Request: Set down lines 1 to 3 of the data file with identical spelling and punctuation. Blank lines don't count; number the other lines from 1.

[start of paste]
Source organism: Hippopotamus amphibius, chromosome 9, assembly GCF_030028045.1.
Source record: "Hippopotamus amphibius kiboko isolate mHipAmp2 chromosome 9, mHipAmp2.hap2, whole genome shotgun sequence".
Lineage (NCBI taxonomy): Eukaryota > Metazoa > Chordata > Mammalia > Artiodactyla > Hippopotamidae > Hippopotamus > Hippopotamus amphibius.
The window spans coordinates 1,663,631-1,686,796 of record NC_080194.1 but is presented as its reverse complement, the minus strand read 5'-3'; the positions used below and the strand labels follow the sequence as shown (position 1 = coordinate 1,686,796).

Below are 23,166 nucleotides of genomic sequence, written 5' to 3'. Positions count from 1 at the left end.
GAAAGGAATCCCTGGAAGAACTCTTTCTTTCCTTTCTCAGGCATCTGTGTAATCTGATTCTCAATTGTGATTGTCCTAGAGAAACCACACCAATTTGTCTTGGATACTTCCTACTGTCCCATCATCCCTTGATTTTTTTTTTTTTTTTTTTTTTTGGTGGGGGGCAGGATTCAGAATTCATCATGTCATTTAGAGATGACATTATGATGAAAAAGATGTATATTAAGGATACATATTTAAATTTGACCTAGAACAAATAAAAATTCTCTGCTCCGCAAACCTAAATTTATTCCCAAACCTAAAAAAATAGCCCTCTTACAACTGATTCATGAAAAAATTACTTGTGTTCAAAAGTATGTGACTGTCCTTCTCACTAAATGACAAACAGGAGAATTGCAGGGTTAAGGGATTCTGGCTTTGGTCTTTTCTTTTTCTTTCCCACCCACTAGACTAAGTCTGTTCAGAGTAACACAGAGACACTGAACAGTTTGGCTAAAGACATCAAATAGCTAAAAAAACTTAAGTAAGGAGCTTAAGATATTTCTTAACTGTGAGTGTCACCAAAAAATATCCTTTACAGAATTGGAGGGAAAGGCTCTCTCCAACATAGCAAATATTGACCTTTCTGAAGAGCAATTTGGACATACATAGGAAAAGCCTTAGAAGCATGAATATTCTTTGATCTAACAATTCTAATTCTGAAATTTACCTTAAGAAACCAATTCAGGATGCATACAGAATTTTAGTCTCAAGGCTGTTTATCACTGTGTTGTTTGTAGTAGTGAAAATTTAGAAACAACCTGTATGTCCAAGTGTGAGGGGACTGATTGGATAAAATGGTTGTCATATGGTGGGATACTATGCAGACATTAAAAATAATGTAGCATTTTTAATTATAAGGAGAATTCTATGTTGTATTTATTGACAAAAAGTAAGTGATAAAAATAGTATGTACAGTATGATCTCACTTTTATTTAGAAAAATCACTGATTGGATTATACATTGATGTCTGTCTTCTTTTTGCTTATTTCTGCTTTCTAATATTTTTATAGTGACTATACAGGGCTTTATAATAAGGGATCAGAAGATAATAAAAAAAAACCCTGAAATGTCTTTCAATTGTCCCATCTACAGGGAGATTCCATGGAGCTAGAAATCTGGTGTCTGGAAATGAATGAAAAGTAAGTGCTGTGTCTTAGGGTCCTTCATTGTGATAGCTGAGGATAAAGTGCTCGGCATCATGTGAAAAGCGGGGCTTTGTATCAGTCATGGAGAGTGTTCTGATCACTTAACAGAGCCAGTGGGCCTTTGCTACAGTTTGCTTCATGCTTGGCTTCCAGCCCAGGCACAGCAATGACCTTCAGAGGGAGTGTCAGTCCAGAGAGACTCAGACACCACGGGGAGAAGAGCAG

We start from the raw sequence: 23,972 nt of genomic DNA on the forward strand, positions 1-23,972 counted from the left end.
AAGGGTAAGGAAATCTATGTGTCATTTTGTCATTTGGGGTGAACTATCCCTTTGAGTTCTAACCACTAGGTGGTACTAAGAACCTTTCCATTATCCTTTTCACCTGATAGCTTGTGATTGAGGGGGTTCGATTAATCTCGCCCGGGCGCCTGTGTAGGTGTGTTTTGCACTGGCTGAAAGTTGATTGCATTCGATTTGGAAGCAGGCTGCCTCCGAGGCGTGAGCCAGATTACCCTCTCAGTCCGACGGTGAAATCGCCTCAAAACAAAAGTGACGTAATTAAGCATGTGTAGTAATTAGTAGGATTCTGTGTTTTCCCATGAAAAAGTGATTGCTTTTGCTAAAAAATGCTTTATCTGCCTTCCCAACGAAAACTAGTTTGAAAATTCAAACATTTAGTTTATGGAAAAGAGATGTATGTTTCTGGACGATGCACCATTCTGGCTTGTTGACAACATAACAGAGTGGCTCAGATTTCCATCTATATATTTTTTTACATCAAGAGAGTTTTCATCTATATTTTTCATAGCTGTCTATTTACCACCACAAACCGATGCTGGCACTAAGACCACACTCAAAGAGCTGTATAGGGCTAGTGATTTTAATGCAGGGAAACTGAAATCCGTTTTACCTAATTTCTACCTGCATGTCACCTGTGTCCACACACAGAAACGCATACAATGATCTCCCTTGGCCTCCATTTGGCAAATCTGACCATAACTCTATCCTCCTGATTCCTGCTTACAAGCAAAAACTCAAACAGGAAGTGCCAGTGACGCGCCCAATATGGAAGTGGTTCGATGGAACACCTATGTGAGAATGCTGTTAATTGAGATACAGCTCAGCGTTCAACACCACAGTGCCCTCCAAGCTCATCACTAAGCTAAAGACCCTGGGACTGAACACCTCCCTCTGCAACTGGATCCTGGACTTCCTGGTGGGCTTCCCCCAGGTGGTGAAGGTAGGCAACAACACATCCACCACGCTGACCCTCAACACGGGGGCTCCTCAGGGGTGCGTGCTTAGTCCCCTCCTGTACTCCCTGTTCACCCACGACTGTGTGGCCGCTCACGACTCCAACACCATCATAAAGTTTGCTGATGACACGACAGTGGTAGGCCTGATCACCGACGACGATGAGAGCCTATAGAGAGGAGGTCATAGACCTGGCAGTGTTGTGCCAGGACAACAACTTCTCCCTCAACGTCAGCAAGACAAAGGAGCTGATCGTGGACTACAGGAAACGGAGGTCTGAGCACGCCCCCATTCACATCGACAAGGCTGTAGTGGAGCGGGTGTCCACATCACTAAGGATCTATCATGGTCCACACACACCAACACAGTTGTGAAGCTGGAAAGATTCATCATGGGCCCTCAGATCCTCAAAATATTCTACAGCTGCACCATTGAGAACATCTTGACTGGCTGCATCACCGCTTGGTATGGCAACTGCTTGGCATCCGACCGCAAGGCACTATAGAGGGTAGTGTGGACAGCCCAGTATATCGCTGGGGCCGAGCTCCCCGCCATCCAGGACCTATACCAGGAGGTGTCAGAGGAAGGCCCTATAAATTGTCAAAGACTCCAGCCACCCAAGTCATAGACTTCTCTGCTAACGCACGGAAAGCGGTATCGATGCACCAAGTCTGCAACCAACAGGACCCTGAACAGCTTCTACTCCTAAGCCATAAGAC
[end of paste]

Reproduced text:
Source organism: Hippopotamus amphibius, chromosome 9, assembly GCF_030028045.1.
Source record: "Hippopotamus amphibius kiboko isolate mHipAmp2 chromosome 9, mHipAmp2.hap2, whole genome shotgun sequence".
Lineage (NCBI taxonomy): Eukaryota > Metazoa > Chordata > Mammalia > Artiodactyla > Hippopotamidae > Hippopotamus > Hippopotamus amphibius.